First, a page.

three children riding bikes down a hallway with support workers walking alongside them

Research study: ACTIVE STRIDES-CP

Helping kids with cerebral palsy to help improve gross motor abilities and participation in adapted cycling in the community

Kids with cerebral palsy can have trouble with their gross motor skills and how they move around. They participate less often in physical activities than their peers. We’ve designed a new type of program called ACTIVE STRIDES-CP, delivered by physiotherapists or exercise physiologists that help kids improve their gross motor skills, mobility and increase participation in physically active leisure through adapted cycling in their home and community.


Who is eligible to take part in this study?

  • Children with bilateral cerebral palsy (GMFCS III or IV)
  • Aged 5-15 years of age
  • Able to travel to Cerebral Palsy Alliance’s therapy centre in Prairiewood, western Sydney


What are the details?

  • 2 x 1.5 hour per week face-to-face therapy sessions at the clinic for 8 weeks
  • A minimum of 2 to maximum of 4 fortnightly home visits over 1 hour alternating with remote telehealth sessions over 1 hour (total of 8 sessions of home visits and telehealth)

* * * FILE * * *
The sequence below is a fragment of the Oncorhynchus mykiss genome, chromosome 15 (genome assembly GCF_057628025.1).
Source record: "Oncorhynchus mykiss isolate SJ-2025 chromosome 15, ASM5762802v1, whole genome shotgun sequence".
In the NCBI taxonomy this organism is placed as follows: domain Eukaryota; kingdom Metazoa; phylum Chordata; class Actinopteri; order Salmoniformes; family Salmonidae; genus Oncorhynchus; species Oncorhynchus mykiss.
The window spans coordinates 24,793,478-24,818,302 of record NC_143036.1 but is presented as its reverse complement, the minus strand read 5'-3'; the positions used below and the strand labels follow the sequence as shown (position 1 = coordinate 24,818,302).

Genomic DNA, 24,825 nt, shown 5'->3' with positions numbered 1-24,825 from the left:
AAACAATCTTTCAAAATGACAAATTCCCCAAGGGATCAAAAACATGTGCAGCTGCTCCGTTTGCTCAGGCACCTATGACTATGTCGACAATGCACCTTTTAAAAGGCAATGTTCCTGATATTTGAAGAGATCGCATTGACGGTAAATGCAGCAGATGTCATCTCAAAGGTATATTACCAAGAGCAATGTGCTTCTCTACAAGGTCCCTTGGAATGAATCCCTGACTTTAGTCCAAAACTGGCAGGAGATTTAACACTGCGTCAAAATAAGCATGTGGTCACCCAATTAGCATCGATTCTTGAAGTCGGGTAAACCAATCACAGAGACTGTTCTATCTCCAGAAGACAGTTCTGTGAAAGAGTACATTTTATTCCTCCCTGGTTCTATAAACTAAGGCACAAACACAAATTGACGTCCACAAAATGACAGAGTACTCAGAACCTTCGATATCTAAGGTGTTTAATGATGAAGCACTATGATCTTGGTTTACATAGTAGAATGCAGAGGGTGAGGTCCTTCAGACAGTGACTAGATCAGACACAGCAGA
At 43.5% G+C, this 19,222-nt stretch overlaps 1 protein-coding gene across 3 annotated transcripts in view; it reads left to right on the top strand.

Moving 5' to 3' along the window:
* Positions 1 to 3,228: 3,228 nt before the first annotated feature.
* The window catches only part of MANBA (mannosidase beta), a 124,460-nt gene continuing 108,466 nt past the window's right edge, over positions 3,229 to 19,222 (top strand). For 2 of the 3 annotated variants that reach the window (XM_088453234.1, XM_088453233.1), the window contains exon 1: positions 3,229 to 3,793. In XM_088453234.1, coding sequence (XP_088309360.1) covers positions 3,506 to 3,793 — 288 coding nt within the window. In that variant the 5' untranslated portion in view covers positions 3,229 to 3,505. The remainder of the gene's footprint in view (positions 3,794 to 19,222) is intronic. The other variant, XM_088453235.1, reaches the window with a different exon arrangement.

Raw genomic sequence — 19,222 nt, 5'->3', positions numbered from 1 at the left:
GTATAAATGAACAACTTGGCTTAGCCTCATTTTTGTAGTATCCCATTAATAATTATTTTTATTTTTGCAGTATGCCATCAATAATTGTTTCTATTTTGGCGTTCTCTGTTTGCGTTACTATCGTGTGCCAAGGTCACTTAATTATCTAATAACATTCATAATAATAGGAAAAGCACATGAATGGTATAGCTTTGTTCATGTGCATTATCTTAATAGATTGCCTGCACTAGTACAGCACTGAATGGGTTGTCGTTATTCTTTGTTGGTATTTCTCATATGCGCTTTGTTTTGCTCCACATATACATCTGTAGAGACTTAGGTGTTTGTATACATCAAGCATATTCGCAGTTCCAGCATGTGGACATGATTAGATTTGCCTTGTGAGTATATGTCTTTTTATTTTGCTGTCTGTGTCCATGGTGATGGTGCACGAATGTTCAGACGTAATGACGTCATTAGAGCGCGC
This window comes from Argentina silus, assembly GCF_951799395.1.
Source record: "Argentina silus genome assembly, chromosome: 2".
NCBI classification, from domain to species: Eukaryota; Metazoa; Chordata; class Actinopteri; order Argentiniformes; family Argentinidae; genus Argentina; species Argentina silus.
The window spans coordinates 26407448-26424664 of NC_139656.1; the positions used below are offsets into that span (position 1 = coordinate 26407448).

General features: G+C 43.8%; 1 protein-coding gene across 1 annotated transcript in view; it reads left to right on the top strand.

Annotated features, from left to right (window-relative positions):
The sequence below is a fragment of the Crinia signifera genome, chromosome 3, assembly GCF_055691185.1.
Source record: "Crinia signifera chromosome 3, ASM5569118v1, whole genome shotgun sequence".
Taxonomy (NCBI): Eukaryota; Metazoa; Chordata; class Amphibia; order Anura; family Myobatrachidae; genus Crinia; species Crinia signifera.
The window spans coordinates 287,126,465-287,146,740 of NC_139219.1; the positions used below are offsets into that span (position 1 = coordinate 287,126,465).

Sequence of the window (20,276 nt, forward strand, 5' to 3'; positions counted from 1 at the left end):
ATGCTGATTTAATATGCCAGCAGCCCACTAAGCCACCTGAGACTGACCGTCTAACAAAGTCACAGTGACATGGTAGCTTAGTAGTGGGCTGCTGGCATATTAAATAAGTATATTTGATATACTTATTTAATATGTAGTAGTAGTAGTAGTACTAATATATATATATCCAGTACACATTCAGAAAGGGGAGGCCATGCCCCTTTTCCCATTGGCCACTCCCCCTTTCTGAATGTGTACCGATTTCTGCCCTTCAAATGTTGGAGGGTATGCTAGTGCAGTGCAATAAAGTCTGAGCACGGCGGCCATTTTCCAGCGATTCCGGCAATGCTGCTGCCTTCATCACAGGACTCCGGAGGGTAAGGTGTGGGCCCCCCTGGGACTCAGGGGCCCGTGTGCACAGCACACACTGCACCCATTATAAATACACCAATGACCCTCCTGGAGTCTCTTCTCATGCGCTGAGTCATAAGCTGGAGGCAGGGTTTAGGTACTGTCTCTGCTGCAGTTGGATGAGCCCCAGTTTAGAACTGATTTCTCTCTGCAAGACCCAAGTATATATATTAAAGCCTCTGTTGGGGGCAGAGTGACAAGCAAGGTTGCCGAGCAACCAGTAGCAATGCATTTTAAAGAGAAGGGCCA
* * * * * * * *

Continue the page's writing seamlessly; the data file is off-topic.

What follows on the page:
• Delivered by a Physiotherapist or Exercise Physiologist. at a clinic near you and at your home.
  • Sessions consist of gait training using treadmills with partial body weight support if required, overground walking using assistive devices, functional electrical stimulation (FES) cycling and targeted training of gross motor goals with a total of 32 hours of training provided.


Click here to download a flyer with more information 

If you would like more information about this study, please contact:

Recruitment contact: Natalie Dos Santos


NSW contact: Sarah Reedman

E: T: 02 8052 2074

General enquiries: Dr Leanne Sakzewski

E: T: 07 3069 7345

This study has received ethics approvals (HREC/17/QCHQ/77129) and is funded by the NHRMC Research Grant APP2006867 and The University of Queensland, Faculty of Medicine.

Active Strides research study flyer